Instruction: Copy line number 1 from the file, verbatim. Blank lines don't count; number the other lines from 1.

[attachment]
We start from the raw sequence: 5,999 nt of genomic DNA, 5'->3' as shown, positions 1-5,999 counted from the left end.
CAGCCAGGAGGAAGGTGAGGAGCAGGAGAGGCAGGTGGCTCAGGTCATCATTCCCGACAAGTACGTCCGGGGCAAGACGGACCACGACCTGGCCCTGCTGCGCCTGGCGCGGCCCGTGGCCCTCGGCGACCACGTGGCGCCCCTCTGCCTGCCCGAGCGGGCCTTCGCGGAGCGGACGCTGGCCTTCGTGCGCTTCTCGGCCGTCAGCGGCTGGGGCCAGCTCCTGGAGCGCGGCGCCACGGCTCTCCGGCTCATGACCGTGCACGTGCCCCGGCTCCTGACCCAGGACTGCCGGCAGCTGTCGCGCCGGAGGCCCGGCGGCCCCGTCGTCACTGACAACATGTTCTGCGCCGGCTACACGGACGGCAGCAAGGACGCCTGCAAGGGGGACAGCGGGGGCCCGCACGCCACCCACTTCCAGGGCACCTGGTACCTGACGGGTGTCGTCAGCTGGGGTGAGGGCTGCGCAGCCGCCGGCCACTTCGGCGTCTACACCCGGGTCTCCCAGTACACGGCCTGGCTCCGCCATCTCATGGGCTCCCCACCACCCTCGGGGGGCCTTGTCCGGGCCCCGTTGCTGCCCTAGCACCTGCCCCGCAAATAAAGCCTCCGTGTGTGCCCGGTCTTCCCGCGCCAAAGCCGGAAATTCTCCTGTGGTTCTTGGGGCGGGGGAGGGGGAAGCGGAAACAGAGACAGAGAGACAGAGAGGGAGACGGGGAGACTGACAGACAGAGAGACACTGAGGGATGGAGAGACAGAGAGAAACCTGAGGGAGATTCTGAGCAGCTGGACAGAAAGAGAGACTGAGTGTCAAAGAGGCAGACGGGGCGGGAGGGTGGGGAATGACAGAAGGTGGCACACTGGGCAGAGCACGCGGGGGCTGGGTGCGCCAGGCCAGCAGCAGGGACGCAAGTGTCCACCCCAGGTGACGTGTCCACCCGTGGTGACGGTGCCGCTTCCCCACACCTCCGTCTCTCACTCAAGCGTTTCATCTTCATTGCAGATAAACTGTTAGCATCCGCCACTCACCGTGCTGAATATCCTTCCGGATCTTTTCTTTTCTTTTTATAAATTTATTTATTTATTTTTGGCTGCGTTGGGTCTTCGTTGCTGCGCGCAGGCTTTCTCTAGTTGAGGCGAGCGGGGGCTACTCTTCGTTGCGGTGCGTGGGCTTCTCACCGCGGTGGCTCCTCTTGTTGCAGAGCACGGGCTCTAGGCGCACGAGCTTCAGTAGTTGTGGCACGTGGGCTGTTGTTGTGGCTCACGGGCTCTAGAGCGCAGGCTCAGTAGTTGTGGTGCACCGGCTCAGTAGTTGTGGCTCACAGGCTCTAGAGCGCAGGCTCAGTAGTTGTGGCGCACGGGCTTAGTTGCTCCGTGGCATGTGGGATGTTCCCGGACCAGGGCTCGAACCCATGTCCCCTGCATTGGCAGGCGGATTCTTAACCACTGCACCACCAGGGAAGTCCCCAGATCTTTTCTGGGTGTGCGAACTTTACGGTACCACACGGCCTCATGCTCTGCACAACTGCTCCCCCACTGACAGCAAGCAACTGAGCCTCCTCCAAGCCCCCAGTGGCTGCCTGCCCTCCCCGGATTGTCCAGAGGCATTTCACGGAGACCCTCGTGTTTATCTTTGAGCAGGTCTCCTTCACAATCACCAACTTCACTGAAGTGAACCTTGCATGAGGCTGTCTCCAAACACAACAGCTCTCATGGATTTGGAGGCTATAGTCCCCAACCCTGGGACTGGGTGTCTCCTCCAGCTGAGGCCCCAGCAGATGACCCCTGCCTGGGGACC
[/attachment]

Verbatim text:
We start from the raw sequence: 5,999 nt of genomic DNA, 5'->3' as shown, positions 1-5,999 counted from the left end.